14. […] Cecilia Lemos wrote about her worst day of teaching…when her technology happened to not work on the same day as her pedagogical coordinator was observing. Instead of coming up with a seamless transition into a group activity or worksheet, she blanked. At that point in my reading, I was embarrassed for her. I know I will be terrified when I get my first teaching job and have to be observed for the first time; I can’t imagine having my powerpoint not work. Luckily for Lemos, though, this wasn’t her first observation; she’s been teaching for nearly 20 years. It was great for me to read about how she took the situation in stride, and instead of dwelling on the fact that she blanked, she thought about how she could’ve made the activity she did end up doing better. That’s encouraging for my future mishaps, since I know they will happen! I also really loved being able to read through the comments and see other people’s worst teaching experiences; especially the ones in this picture! […]

  15. […] blog, Box of Chocolates brings up a lot of good points, this post in particular. Cecilia talks about how teachers are so used to being beat down because they aren’t paid enough or […]

  16. […] this year, Cecilia Lemos talked about teaching metaphors. A teaching metaphor is comparing something that you like to […]

  17. svetlana says:

    Hi Cecilia!
    I’m Svetlana.
    I’m English teacher at primary school from Ukraine.
    I would like to say thank you for making this wonderful blog.
    And I am happy to read your blog. It’s very interesting and useful for me. I’m wondering how computer technology can connect people and countries.
    You blog “Box of Chocolates” is delicious 😉

  18. […] The author for this blog found two metaphors to compare teaching to which related to her. In her first one she said, “Teaching is like buying new shoes.” At first when I read that I thought, how can shoes even be a comparison? As I began reading further I realized she was completely right! I learned that our students are like a new pair of shoes. The first time you buy a new pair, you are super excited and cannot wait to share them, but then you start getting blisters and need bandaids. The same goes with teaching, when you first begin the semester the students are very excited to start, but then sometimes you don’t hit it off right away and you hit some bumps in the road. My “wow moment” from this blog was when she said, but in time your shoes become comfortable and start loosening up, just like your students will as the year goes on. This is so true because sometimes is takes a little bit for the students to be comfortable in the classroom. Just as the picture below says, a new pair of shoes can change your life just like a new classroom full of students can change your life. […]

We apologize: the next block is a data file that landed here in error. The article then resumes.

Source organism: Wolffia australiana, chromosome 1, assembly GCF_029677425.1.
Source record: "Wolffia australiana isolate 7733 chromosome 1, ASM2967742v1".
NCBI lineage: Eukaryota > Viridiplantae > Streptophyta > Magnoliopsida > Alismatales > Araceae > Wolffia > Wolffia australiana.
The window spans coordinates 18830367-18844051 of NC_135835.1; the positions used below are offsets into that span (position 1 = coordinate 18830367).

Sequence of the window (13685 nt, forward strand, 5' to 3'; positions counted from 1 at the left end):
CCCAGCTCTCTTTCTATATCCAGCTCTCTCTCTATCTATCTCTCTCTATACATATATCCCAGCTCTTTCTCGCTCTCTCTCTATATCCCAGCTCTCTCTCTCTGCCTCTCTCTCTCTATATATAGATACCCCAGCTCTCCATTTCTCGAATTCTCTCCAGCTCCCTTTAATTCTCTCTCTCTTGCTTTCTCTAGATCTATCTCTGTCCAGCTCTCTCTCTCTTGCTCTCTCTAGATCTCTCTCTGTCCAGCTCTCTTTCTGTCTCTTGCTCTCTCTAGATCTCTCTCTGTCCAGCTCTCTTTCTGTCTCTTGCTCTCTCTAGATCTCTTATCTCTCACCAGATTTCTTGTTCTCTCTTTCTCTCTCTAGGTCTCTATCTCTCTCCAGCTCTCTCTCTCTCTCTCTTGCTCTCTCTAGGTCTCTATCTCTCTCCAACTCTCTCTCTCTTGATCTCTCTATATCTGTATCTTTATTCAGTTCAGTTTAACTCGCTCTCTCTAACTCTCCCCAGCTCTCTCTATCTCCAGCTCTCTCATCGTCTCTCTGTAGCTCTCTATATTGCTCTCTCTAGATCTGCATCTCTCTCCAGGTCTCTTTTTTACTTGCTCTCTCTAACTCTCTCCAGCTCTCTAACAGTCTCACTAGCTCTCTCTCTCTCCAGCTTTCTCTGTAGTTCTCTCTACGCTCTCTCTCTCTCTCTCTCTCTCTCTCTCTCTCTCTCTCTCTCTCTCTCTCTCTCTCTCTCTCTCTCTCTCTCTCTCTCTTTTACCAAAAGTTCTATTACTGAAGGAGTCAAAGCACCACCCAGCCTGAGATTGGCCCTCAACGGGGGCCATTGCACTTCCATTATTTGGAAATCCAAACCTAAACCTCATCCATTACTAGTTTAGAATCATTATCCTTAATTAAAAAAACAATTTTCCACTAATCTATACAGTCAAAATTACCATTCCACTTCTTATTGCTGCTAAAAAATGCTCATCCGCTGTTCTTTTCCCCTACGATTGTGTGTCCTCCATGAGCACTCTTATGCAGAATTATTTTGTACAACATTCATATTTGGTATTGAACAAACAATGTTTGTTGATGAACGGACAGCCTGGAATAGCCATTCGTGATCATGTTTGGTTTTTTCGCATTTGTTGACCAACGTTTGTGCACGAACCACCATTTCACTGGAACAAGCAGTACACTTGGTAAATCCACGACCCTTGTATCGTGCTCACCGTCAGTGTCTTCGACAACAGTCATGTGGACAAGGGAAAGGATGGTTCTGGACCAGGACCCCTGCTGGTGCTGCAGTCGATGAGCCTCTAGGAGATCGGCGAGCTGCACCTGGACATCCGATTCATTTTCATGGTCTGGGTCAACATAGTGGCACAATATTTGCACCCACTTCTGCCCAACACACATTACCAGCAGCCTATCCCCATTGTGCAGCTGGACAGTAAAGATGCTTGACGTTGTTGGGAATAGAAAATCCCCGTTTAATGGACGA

19. […] is like…”, I was reminded, yet again, that teaching is not as easy as people think.  Cecilia Lemos was challenged to finish the metaphor, “Teaching is like…” She concluded that teaching is like […]

  20. […] post I’m reflecting on is entitled A New Mantra. As I began reading it, I discovered that the author was experiencing something that I’ve always feared – wondering if everything she was […]

  21. […] my lesson would be some what similar to Cecilia Lemos lesson but i would change and add a couple of […]

  22. Jessie says:

    Hi Cecilia,

    I hope you don’t mind me contacting you via this page. I’ve been reading your blog, which I found via your Twitter profile. I’ve very much enjoyed reading it and I wanted to get in touch.

    I work for Garnet Education, an ELT publisher in the UK. Though we specialise in EAP, we publish in a wide-variety of areas (e.g. Primary and Preschool, exam-prep materials, ESAP, ESP etc). We would like to invite you to write a guest post for our blog (which you can see here: http://www.garneteducation.com/blog/). To date, a lot of the posts have been very product-focused, which is something I’d like to step back from. I feel your posts are very relatable, and our followers would really enjoy your writing.

    If this is something you would like to pursue, the topic of the post would be up to you. I’d be happy to discuss ideas. You could even recycle a previous blog post of yours if easier. Posts are shared via our social media and newsletter.

    Let me know if you think you might be interested. We’re flexible and would be happy to work around you. I realise you’ve probably got a lot on your plate though, so don’t worry about saying no!

    Best wishes,